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Tips for Scenario designer - 5/7/2017 7:37:05 AM   
Paullus

 

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This is a thread collecting tips for scenario designer. Add anything you might thing is useful to know when you design a scenario.

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For my part, I shall do my duty as a general; I shall see to it that you are given the chance of a successful action. /Lucius Aemilius Paullus
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RE: Tips for Scenario designer - 5/7/2017 7:41:35 AM   
Paullus

 

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I'll start out with the first tip, being a wish from players.

- When you design large scenarios don't leave the Daylight Visibility to Unlimited. Set the Daylight Visibility to 18 or lower to help some computers from struggle when the CPU processes Line of Sight.

_____________________________

For my part, I shall do my duty as a general; I shall see to it that you are given the chance of a successful action. /Lucius Aemilius Paullus

(in reply to Paullus)
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RE: Tips for Scenario designer - 5/7/2017 12:55:15 PM   
WMMangus

 

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Here's another, although a just a pet peeve of mine.

When laying out maps for your scenario, add one or even two maps to the left of the map(s) you intend to use. This will force the maps in play toward the center of the monitor.

I have a 32-inch monitor and find it annoying and even tiring to constantly shift my eyes from the extreme left to the extreme right to advance a scenario.

These "extra maps" don't have to be in play; they're just for spacing.

(in reply to Paullus)
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RE: Tips for Scenario designer - 5/7/2017 2:12:35 PM   
Big Ivan


Posts: 655
Joined: 6/9/2008
From: Mansfield, OH
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My rules of thumb on force allocation for a scenario.

When developing my organization of forces for a scenario I use these two simple rules.

1) The Russian Army was a horde army, some called it the "Soviet Steamroller". This is especially true the latter stages of the war.
When picking my forces for a battle against the Russians I try and give the Russians about 20-30% more infantry squads than the Germans.
WWII was in a large part a numbers game and the Russians had numbers.

2) The United States Army was the best equipped army in the European Theatre of Operations hands down. The US Army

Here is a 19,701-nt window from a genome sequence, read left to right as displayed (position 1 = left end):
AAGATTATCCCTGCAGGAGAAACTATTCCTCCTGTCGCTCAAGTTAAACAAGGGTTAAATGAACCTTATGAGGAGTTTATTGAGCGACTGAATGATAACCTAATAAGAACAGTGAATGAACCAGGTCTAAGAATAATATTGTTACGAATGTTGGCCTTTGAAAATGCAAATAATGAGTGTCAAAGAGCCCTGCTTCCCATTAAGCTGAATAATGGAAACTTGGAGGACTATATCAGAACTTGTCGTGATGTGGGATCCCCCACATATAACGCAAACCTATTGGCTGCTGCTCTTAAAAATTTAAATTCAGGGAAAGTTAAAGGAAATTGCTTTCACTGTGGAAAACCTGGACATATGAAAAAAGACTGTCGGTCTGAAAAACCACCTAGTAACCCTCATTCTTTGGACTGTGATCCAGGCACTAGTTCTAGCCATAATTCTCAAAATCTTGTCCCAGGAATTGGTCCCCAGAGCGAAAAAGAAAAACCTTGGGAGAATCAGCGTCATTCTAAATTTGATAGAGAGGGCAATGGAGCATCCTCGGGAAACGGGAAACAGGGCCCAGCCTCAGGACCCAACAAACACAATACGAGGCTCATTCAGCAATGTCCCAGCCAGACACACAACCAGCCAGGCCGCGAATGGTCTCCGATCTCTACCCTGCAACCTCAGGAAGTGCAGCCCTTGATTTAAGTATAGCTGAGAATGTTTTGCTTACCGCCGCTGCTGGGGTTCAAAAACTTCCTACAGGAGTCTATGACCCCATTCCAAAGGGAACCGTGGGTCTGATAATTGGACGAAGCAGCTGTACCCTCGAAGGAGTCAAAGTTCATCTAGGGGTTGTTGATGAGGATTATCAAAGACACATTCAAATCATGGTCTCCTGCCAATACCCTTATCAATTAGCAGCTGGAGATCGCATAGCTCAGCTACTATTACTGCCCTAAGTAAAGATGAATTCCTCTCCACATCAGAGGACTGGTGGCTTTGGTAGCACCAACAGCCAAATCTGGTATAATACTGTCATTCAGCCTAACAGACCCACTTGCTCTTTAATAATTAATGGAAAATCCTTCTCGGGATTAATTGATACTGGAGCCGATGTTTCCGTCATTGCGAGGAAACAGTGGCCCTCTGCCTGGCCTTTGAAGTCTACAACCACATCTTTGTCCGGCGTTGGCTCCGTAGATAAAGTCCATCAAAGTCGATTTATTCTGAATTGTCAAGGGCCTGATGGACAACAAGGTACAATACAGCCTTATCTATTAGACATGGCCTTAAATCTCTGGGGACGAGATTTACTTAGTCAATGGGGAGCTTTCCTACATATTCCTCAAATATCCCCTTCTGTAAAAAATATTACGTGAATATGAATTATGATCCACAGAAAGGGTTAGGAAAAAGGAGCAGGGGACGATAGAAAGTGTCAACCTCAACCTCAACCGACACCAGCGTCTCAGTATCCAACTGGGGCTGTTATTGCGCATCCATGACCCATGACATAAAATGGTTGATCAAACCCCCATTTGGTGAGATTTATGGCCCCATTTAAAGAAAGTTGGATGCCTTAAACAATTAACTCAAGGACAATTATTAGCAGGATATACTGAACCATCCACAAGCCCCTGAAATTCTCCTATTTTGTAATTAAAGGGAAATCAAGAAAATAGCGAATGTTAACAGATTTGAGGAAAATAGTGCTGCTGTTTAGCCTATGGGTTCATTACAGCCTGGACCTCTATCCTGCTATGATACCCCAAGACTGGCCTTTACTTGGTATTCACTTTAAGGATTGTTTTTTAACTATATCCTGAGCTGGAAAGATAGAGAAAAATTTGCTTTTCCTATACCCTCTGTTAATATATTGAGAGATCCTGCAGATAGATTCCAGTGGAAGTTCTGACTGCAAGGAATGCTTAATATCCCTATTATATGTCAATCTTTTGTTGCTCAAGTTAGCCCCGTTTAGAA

had an overabundance of vehicles, tanks, supplies, support weapons and above all artillery. In fact it has been said
that the United States Army put the finest artillery force of any army in the field. After the war the Germans
commented about this a few times. With that I always make sure the American troops have at least one off-board
artillery mission and 40-50% more support weapons than the Germans.

However, if I have hard historical evidence to the contrary I temper these rules in favor of the true historical situation.

Cheers!
Big Ivan

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Blitz call sign Ivan the Big.

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RE: Tips for Scenario designer - 5/8/2017 12:07:15 AM   
genesismwt


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To add to Big Ivan's comments, the Germans are the kings of the machine gun. For DYI scenarios, I would give one LMG for every 3-4 squads. One MMG to every 5-6 squads and one HMG to every 9-10 squads. Use the higher squad numbers for early war and the lower numbers of squads for late war.

For the Brits and Americans, add two those numbers. Of course, the Americans do not have LMGs, use Bazookas instead. Give .50 cals with about 15-16 squads. Give the Brits an anti-tank weapon every 6 squads

For the Russians, give an LMG for every 6-7 squads. MMG every 9-10 squads and an HMG every 14-15 squads.

In regards to squad numbers, I have a slightly different take. I would gauge on the number of German squads. Early war, on the attack, they usually only have a 20% greater advantage in numbers of squads than their opponents. Late war, Germans usually attack at even money. Using the above numbers of MG's should give the Germans the required FP edge needed for attack.

On the defense, Germans should be outnumbered by 75% at most(Russians), but usually only by 50%. The classic 3 to 1 odds for the attacker is overkill in this game. I would only do this if you are attacking elites with conscripts or green troops.